Using Space-Based Technology for Remote Sensing in Libya

Accessing sensitive areas and undertaking field surveys in a country with on-going armed conflict poses obvious challenges. Oil and gas production fields and related processing and transportation facilities are often targeted during conflicts, and so access is basically impossible for all but essential operational staff.

With this as a backdrop, the prospect of carrying out an Environmental Impact Assessment (EIA) for a new early production facility and pipeline in a remote area of the Libyan desert demanded an innovative solution from the WKC specialists.

The scope necessitated WKC to determine the type of terrain and habitats that might be impacted during the facility’s construction, commissioning and operation. WKC’s GIS and Remote Sensing team used cutting edge, space-based technology to map the area to a high level of accuracy without the need for the teams to visit the site, as would normally be the preferred method.

Satellite-based remote sensing is a branch of technology that has been around since the 1960’s. Sensors on board satellites orbiting the earth collect information from the earth’s surface. Data can be collected in several ways from the traditional colour imagery, through to use of lasers and radar.

An analysis of the habitats in the area was required in order to make sure that the proposed facility wouldn’t have an impact on any critical or sensitive ecosystems.

Fig 1. Map of Libya.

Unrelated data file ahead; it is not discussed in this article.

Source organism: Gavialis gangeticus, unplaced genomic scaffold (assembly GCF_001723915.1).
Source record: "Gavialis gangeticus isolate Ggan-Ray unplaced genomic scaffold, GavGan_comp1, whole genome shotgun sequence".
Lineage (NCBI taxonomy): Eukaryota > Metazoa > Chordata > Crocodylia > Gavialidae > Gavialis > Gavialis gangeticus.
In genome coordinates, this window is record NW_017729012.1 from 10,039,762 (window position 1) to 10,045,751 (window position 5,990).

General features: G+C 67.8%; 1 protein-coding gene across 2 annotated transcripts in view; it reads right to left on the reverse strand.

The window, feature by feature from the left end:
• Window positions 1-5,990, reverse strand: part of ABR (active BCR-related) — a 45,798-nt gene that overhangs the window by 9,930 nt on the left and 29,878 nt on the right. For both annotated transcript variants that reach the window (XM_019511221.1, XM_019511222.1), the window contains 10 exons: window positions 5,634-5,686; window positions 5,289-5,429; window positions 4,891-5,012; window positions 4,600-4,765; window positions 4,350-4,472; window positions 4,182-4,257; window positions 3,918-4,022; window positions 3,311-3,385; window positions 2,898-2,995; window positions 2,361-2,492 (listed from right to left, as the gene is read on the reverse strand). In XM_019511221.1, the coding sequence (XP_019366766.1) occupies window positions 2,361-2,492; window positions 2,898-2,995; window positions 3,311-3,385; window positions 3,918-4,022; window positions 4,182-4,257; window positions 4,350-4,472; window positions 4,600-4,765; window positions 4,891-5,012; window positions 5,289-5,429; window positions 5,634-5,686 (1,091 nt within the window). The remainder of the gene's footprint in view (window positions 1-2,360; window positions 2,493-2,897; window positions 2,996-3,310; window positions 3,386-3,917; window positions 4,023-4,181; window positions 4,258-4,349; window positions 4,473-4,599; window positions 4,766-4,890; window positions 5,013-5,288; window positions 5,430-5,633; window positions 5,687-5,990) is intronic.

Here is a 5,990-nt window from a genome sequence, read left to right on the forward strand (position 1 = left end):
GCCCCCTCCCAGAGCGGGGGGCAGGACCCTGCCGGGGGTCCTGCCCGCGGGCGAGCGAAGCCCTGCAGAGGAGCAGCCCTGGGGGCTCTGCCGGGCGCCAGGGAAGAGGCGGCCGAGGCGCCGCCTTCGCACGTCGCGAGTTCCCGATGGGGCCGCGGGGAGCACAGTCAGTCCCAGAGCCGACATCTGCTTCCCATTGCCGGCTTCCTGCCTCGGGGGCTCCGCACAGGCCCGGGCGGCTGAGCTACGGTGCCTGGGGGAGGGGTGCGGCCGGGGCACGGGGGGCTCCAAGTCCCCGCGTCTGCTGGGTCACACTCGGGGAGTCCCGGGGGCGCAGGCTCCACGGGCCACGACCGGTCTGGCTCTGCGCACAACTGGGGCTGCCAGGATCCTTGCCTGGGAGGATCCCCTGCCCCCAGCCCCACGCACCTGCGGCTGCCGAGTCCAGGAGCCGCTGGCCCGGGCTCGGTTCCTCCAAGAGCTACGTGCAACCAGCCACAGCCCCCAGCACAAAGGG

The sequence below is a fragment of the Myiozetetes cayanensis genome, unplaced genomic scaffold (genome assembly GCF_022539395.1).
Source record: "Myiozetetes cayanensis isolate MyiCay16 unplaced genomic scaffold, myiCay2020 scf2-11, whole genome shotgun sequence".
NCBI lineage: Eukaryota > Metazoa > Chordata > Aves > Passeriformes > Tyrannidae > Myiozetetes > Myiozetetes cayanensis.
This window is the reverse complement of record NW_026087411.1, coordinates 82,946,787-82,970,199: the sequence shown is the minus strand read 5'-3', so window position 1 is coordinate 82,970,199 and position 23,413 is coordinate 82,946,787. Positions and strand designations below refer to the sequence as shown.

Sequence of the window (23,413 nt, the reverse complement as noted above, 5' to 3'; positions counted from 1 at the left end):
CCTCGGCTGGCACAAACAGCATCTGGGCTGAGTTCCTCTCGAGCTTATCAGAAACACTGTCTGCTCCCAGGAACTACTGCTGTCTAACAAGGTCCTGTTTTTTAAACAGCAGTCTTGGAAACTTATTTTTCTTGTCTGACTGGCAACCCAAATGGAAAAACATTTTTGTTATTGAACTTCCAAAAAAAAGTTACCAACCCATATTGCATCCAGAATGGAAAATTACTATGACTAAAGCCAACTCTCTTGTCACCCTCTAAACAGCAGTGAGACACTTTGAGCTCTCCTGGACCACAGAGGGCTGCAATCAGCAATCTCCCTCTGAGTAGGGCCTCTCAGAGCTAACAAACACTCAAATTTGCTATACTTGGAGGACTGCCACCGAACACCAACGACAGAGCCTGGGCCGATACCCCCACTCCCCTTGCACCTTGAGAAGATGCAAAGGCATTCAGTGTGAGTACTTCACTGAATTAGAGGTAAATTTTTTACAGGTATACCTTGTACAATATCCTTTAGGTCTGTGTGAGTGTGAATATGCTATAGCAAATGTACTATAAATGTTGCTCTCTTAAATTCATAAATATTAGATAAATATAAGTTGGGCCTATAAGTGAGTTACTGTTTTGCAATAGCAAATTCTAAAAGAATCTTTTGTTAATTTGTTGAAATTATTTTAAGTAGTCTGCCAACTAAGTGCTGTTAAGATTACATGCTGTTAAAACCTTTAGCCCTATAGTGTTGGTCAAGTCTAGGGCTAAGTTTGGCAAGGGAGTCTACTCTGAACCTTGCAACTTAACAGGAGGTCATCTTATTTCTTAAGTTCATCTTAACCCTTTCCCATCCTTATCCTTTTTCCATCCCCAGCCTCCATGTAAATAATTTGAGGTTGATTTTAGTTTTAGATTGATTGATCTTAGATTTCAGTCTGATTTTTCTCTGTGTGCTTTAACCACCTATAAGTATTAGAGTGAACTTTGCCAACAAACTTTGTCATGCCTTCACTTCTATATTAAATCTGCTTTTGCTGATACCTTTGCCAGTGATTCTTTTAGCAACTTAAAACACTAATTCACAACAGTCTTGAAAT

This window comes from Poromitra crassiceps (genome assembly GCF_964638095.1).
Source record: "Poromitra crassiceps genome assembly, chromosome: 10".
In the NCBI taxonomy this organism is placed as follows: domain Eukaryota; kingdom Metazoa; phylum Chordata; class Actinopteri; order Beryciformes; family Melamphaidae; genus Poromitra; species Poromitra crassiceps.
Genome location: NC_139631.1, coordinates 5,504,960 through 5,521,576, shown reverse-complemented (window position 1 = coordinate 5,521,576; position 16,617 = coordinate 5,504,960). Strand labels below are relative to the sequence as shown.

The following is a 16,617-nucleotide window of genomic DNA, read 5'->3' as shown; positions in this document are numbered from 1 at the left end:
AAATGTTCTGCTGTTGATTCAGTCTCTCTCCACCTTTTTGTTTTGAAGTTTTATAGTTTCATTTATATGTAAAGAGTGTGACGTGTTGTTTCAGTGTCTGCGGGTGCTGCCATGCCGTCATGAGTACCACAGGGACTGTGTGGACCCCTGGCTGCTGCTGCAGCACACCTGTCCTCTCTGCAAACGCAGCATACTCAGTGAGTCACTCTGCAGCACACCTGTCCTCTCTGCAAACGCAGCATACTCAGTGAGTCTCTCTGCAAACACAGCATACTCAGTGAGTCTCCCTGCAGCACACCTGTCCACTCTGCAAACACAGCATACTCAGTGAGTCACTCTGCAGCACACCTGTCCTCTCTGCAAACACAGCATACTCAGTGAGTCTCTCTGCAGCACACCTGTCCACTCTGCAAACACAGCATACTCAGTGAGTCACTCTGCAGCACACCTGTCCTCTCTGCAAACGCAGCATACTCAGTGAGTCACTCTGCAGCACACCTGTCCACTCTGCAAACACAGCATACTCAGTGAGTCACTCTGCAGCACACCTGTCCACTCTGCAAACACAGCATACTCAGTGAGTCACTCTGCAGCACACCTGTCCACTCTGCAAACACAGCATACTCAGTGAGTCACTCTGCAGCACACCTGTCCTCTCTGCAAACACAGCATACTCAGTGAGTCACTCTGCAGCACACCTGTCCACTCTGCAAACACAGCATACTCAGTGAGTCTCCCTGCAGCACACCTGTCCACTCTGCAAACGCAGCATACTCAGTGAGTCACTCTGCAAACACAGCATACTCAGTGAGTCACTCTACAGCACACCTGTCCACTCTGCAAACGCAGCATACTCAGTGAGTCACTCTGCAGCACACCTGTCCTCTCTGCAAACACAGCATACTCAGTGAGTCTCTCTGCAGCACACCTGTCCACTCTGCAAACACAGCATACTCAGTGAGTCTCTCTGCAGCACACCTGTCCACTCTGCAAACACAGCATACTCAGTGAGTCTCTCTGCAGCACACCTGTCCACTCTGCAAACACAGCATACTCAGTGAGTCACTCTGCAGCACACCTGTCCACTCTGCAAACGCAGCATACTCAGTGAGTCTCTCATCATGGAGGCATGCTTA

By using multi-spectral data from European Space Agency (ESA) Earth Observations satellites, our GIS and Remote Sensing team worked closely with our ecology specialists to map and quantify the extent of key habitats within the project area.

Earth Observation satellites capture information from varying wavelengths of the electromagnetic spectrum. This include spectral bands such as Red, Blue, Green, Vegetation Red Edge, Near Infra-Red (NIR) and Short Wave Infra-Red (SWIR).

Fig. 2 Earth Observation Satellite (Credit: European Space Agency).

Different land surfaces and vegetation types absorb and reflect light in different ways. By analysing the spectral properties of features on the earth’s surface WKC are able to classify the features into discrete areas and thereby create land cover/land use maps. This is carried out within specialist digital image classification software using the spectral bands captured by Earth Observation satellites.

Fig. 3 Land cover classification from digital image analysis of satellite data.

Furthermore, the geomorphology of the area was analysed using data collected by the NASA Space Shuttle, Endeavour. During 2014, an 11-day mission was carried out to capture Earth’s topography at a resolution of 30 meters by employing synthetic aperture radar and interferometry. WKC utilised the NASA data to carry out a topographic analysis along the entire length of a 100km pipeline.

Fig 4. Geomorphology of project area created using data from NASA.

These are just some of the ways that WKC have integrated geospatial technologies into our consultancy work. From the use of satellites to drones, global positioning systems (GPS) and rugged field survey tablets, photogrammetry, machine learning and data science, WKC offer a refreshingly modern approach to their environmental consultancy work.

Author: Mark Brown, Senior Consultant – GIS and Remote Sensing

Please contact Mark to find out more about WKC’s GIS and Remote Sensing capabilities; Mark.Brown@wkcgroup.com

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